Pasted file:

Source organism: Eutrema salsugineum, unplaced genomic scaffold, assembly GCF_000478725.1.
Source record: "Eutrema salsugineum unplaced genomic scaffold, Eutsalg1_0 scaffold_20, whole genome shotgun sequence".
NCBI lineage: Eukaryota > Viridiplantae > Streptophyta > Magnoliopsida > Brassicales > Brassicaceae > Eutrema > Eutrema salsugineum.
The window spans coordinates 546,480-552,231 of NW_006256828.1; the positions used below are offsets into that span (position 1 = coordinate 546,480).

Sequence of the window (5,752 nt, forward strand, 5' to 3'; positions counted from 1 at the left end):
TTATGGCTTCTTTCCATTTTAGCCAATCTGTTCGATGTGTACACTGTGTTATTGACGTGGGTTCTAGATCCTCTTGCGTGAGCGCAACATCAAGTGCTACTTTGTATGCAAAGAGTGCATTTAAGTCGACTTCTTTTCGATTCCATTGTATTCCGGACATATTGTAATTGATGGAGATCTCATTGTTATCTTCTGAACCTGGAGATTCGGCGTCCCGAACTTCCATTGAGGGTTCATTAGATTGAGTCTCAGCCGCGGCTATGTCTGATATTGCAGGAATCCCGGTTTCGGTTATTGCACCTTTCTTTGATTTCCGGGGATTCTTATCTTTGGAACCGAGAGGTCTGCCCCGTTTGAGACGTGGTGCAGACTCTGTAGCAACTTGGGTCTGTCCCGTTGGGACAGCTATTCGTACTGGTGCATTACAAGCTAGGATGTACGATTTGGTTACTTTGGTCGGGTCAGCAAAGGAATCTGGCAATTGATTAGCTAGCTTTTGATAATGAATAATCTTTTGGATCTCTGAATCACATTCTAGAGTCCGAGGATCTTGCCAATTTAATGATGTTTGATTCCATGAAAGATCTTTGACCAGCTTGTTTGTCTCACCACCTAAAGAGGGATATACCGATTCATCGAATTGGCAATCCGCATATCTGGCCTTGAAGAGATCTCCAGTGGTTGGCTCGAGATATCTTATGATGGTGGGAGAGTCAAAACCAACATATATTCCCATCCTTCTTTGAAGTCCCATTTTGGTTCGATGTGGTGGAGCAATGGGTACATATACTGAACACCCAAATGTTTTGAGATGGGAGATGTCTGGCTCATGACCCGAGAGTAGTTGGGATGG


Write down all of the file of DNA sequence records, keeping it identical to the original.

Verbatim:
Source organism: Eutrema salsugineum, unplaced genomic scaffold, assembly GCF_000478725.1.
Source record: "Eutrema salsugineum unplaced genomic scaffold, Eutsalg1_0 scaffold_20, whole genome shotgun sequence".
NCBI lineage: Eukaryota > Viridiplantae > Streptophyta > Magnoliopsida > Brassicales > Brassicaceae > Eutrema > Eutrema salsugineum.
The window spans coordinates 546,480-552,231 of NW_006256828.1; the positions used below are offsets into that span (position 1 = coordinate 546,480).

Sequence of the window (5,752 nt, forward strand, 5' to 3'; positions counted from 1 at the left end):
TTATGGCTTCTTTCCATTTTAGCCAATCTGTTCGATGTGTACACTGTGTTATTGACGTGGGTTCTAGATCCTCTTGCGTGAGCGCAACATCAAGTGCTACTTTGTATGCAAAGAGTGCATTTAAGTCGACTTCTTTTCGATTCCATTGTATTCCGGACATATTGTAATTGATGGAGATCTCATTGTTATCTTCTGAACCTGGAGATTCGGCGTCCCGAACTTCCATTGAGGGTTCATTAGATTGAGTCTCAGCCGCGGCTATGTCTGATATTGCAGGAATCCCGGTTTCGGTTATTGCACCTTTCTTTGATTTCCGGGGATTCTTATCTTTGGAACCGAGAGGTCTGCCCCGTTTGAGACGTGGTGCAGACTCTGTAGCAACTTGGGTCTGTCCCGTTGGGACAGCTATTCGTACTGGTGCATTACAAGCTAGGATGTACGATTTGGTTACTTTGGTCGGGTCAGCAAAGGAATCTGGCAATTGATTAGCTAGCTTTTGATAATGAATAATCTTTTGGATCTCTGAATCACATTCTAGAGTCCGAGGATCTTGCCAATTTAATGATGTTTGATTCCATGAAAGATCTTTGACCAGCTTGTTTGTCTCACCACCTAAAGAGGGATATACCGATTCATCGAATTGGCAATCCGCATATCTGGCCTTGAAGAGATCTCCAGTGGTTGGCTCGAGATATCTTATGATGGTGGGAGAGTCAAAACCAACATATATTCCCATCCTTCTTTGAAGTCCCATTTTGGTTCGATGTGGTGGAGCAATGGGTACATATACTGAACACCCAAATGTTTTGAGATGGGAGATGTCTGGCTCATGACCCGAGAGTAGTTGGGATGG